Open Access This article is licensed under a Creative Commons Attribution 4.0 International License, which permits use, sharing, adaptation, distribution and reproduction in any medium or format, as long as you give appropriate credit to the original author(s) and the source, provide a link to the Creative Commons licence, and indicate if changes were made. The images or other third party material in this article are included in the article's Creative Commons licence, unless indicated otherwise in a credit line to the material. If material is not included in the article's Creative Commons licence and your intended use is not permitted by statutory regulation or exceeds the permitted use, you will need to obtain permission directly from the copyright holder. To view a copy of this licence, visit The Creative Commons Public Domain Dedication waiver ( applies to the data made available in this article, unless otherwise stated in a credit line to the data.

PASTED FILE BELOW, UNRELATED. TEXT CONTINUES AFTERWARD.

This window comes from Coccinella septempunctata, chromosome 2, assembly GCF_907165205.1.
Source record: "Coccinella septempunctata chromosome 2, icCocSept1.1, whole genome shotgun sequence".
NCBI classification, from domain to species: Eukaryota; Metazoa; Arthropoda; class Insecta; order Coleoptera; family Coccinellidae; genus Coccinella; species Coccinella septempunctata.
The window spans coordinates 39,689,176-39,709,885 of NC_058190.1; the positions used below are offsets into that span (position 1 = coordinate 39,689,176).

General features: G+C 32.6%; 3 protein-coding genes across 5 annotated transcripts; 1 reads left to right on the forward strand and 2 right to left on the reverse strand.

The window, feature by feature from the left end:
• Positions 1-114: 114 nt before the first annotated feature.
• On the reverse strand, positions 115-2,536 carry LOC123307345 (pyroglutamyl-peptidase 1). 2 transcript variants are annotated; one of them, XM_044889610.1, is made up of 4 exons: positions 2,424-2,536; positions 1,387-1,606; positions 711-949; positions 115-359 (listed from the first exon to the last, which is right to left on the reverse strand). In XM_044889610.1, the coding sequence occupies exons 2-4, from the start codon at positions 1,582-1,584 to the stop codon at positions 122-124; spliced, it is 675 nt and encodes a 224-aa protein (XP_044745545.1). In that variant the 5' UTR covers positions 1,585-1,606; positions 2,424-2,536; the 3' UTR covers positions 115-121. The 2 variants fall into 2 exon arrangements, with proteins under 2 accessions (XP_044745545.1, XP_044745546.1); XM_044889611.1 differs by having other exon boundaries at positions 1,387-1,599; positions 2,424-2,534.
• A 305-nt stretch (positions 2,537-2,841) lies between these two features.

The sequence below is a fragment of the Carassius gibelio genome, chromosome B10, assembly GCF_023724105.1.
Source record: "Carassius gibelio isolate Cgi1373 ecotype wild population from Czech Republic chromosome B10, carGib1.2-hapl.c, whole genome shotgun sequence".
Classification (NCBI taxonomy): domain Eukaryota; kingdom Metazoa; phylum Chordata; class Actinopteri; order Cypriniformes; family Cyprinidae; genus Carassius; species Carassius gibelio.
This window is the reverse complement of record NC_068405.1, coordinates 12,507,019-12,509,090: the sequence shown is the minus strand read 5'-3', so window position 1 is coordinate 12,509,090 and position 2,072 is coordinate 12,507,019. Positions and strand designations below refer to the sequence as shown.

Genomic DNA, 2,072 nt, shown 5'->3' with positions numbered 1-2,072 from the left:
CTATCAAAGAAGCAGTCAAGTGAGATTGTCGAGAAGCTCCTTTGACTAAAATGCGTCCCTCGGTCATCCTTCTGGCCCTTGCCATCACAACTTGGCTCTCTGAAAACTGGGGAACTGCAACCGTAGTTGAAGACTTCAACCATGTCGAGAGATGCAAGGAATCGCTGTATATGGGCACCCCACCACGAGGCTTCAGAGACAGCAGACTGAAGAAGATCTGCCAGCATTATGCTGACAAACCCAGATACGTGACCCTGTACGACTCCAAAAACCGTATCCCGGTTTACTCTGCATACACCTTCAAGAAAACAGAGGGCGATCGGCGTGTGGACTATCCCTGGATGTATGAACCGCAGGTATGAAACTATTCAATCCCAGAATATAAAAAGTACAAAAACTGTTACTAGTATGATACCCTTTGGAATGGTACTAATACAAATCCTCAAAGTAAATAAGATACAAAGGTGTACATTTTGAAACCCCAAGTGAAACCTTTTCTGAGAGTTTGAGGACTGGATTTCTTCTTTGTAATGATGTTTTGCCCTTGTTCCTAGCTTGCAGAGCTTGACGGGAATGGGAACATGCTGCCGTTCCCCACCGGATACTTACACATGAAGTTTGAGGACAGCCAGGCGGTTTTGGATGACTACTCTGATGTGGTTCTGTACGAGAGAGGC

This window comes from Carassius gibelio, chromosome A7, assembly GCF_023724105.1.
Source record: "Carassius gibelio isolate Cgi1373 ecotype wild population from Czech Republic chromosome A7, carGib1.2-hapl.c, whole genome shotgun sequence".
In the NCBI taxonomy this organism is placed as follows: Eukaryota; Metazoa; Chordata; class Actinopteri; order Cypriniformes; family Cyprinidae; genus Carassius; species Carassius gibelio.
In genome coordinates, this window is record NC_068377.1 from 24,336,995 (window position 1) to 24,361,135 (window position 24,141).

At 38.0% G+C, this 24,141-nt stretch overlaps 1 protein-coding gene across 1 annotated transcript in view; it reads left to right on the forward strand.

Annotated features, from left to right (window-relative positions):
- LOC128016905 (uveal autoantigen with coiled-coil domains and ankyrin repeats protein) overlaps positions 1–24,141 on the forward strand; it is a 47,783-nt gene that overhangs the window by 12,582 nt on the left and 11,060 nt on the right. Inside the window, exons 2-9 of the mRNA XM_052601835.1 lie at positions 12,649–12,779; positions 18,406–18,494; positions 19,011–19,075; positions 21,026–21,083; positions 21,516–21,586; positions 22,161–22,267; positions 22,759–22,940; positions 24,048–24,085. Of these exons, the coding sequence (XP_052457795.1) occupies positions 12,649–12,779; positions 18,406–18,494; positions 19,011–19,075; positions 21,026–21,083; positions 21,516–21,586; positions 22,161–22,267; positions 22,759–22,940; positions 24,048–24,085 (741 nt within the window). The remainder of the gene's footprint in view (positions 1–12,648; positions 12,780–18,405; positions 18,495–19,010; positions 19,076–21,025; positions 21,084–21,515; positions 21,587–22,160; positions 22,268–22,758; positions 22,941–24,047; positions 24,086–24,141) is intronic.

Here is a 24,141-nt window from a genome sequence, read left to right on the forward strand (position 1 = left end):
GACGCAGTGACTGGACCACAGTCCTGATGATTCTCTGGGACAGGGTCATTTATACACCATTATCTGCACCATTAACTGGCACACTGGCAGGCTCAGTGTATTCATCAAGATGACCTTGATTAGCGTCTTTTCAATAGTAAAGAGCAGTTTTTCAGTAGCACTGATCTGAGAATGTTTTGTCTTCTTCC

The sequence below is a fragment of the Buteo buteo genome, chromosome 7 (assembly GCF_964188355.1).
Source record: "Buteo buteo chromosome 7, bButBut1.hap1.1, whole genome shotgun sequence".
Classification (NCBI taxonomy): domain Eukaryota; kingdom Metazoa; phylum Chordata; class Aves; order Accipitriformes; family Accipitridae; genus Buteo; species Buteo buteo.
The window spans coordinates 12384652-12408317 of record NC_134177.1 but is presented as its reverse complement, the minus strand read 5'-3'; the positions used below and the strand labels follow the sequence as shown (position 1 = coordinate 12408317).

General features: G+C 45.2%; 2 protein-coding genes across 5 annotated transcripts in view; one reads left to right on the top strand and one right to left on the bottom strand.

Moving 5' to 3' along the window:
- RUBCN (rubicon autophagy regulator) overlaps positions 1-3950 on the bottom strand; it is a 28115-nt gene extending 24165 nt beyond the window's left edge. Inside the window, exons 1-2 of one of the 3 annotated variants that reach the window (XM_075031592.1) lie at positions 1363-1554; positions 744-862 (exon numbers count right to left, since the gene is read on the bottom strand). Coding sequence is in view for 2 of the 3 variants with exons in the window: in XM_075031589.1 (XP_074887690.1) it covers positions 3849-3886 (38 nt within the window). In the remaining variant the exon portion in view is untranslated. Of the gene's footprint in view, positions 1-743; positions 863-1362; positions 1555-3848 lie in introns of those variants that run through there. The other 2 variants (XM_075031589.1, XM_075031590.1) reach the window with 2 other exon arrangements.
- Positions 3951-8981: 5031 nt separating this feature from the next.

Reprints and Permissions

About this article

Verify currency and authenticity via CrossMark

Cite this article

Jalaber, C., Puéchal, X., Saab, I. et al. Differentiating tracheobronchial involvement in granulomatosis with polyangiitis and relapsing polychondritis on chest CT: a cohort study. Arthritis Res Ther 24, 241 (2022).

Download citation

  • Received:

  • Accepted:

  • Published:

  • DOI:


  • Multidetector computed tomography
  • Relapsing polychondritis
  • Granulomatosis with polyangiitis
  • Trachea
  • Respiratory tract diseases